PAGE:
[2] George W.E. Nickleberg, Jewish Literature Between the Bible and the Mishnah (Philadelphia: Fortress Press, 1981), 221.

[3] Jude 6

[4] A.S.D. Maunder, The Date and Place of Writing of the Second Book of Enoch (1918), 309-316 noted in The Old Testament Pseudepigrapha, Volume One: Apocalyptic Literature and Testaments, James H. Charlesworth, ed. (Peabody: Hendrickson Publishers Marketing, 2011), 94.

[5] James H. Charlesworth, The Old Testament Pseudepigrapha, Volume One: Apocalyptic Literature and Testaments (Peabody: Hendrickson Publishers Marketing, 2011), 95.

[6] The Fifth Enoch Seminar, Enoch, Adam, Melchizedek: Mediatorial Figures in 2 Enoch and Second Temple Judaism, (Naples: 2009), 469.

[7] Genesis 6:4, Youngs Literal Translation of The Holy Bible.

[8] 2 Peter 2:4

[9] Jude 7

[10] In 1 Enoch, they did not follow “Satanail,” but followed a “prince” by the name of Samyaza

[11] Charlesworth, 130.

[12] Ibid.

[13] Psalm 110:4

[14] Hebrews 5:10

[15] Hebrews 7:3

[16] Andrei Orlov, “Melchizedek Legend of 2 (Slavonic) Enoch”, Journal for the Study of Judaism: In the Persian, Hellenistic & Roman Period Vol 31,Issue 1(Feb 2000), 23.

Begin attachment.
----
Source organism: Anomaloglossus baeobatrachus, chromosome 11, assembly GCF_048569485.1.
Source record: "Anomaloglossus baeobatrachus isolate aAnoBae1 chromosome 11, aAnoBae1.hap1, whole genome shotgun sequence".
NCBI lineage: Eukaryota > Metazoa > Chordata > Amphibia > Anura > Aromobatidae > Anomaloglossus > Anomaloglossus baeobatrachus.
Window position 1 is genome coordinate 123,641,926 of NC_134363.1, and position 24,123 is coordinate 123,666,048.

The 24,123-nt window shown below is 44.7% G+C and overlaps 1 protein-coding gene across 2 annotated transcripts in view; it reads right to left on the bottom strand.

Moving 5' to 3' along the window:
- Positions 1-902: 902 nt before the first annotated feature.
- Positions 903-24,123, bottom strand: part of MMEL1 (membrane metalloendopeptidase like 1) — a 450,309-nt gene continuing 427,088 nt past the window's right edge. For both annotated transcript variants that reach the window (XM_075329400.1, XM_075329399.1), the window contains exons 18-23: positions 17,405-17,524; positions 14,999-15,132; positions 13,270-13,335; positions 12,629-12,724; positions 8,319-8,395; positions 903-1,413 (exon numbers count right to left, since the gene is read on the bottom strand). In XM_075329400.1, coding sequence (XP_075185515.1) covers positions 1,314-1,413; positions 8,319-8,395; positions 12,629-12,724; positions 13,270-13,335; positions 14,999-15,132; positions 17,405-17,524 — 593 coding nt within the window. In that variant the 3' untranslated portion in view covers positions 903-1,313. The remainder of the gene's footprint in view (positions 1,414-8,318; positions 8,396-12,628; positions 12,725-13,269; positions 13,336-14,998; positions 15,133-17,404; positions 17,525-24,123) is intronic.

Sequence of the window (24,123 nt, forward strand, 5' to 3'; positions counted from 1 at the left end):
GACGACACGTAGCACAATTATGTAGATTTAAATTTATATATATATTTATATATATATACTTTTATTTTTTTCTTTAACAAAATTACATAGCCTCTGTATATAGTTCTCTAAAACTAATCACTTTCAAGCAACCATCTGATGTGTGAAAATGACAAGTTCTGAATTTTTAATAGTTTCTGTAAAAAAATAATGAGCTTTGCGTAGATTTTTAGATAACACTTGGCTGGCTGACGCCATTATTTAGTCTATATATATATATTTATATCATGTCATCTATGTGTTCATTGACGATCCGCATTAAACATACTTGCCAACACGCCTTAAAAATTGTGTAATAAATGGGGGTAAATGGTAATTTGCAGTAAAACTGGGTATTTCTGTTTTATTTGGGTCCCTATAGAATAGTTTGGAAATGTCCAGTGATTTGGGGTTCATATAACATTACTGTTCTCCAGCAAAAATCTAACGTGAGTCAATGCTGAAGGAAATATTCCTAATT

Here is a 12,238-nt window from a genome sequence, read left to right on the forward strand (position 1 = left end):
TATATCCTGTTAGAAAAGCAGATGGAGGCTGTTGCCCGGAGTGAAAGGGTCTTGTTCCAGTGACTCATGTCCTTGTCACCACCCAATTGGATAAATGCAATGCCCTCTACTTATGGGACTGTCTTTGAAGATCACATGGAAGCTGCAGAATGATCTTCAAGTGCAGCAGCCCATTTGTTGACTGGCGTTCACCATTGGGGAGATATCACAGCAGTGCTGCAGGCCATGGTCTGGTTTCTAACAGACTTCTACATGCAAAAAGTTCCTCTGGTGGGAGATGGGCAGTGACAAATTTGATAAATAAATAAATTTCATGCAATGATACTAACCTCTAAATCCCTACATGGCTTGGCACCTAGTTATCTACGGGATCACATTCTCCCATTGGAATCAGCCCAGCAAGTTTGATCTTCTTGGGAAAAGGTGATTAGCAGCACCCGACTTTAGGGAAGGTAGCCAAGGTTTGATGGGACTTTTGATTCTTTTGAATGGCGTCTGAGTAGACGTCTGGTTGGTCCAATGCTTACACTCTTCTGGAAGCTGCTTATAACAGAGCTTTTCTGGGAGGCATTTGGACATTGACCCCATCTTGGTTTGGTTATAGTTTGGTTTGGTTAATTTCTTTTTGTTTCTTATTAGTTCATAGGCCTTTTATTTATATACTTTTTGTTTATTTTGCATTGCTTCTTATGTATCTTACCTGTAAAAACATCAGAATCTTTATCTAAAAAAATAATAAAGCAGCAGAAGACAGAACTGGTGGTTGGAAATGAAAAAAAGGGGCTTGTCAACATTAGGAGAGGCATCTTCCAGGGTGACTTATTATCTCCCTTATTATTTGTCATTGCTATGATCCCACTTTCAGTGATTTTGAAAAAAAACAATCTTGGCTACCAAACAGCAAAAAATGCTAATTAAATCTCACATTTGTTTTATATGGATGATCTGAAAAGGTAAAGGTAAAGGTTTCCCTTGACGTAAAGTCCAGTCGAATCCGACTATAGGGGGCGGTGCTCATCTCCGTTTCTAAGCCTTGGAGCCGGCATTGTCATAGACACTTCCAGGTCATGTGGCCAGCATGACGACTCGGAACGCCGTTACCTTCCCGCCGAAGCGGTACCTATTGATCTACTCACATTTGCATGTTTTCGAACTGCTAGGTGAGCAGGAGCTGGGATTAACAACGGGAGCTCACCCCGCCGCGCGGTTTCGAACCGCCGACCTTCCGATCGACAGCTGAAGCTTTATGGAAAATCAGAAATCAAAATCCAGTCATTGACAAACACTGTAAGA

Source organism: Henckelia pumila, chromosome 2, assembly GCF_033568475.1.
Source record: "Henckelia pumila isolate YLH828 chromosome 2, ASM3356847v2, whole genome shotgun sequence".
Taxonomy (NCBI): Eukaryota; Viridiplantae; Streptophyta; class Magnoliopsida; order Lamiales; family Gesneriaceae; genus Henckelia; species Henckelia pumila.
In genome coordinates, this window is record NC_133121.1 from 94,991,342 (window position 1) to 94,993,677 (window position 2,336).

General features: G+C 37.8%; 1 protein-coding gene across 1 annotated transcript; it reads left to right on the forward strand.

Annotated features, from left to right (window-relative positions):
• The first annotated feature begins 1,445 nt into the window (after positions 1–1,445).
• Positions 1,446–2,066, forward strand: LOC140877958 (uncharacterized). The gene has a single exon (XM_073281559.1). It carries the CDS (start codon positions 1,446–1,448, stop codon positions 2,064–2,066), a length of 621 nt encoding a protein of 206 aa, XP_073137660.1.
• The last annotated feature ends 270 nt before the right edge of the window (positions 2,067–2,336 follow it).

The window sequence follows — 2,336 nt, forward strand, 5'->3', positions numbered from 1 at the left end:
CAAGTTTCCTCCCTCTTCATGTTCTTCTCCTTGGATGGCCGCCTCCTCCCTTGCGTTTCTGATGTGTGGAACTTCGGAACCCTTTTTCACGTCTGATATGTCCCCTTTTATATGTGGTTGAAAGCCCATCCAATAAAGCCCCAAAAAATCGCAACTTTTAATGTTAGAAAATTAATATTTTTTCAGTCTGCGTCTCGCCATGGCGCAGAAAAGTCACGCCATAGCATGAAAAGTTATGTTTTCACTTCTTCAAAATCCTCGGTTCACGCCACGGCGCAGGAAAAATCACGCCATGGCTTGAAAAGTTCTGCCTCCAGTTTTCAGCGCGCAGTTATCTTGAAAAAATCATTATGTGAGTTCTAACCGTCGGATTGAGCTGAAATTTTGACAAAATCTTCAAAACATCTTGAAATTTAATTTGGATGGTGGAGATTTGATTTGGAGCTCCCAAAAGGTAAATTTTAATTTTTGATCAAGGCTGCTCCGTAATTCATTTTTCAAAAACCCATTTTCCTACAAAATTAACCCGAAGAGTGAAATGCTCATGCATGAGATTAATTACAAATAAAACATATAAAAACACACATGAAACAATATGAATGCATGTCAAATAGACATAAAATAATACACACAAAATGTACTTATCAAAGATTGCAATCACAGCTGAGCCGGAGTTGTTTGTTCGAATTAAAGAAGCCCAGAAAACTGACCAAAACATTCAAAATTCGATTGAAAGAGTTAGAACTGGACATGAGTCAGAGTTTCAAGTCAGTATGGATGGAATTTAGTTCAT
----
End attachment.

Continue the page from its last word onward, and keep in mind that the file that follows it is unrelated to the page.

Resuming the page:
[17] Randal A. Argal, Beverly A. Bow, Rodney A. Werline, ed. For a Later Generation: The Transformation of Tradition in Israel, Early Judaism and Early Christianity (Harrisburg: Trinity Press International, 2000), 35.

[18] Ibid., 36.

[19] Robin L. Routledge, “Death and Afterlife in the Old Testament” Journal of European Baptist Studies, 24.

[20] Kenneth A. Matthews, “The Historical Books” In Holman Concise Biblical Commentary: Simple, Straightforward Commentary on Every Book of the Bible. (Nashville: Broadman and Holman Publishers, 1998).

[21] Ronald F. Youngblood, F.F. Bruce, R.K. Harrison and Thomas Nelson Publishers. Nelson’s New Illustrated Bible Dictionary, (Nashville: Thomas Nelson, 1995).

[22] Isaiah 14:10, Isaiah 38:18

[23] I Peter 3:19

[24] Genesis 5:22,24

[25] Matthew 24:37

[26] D. R. W. Wood and I. Howard Marshall, New Bible Dictionary, 3rd ed. (Leicester, England; Downers Grove, Ill.: InterVarsity Press, 1996), 464.

[27]IIQMelchizedek

[28] Psalm 82:7

[29] Gabriele Boccaccini, Beyond the Essene Hypothesis: The Parting of the Ways between Qumran and Enochic Judaism (Grand Rapids: William B. Eerdmans Publishing Company, 1998), xxii.

[30] Paul Heger, “1 Enoch-Complementary or Alternative to Mosaic Torah?”, Journal for the Study of Judaism, 41 (2010), 31.

[31]Matthew 16:16

[32] John 3:16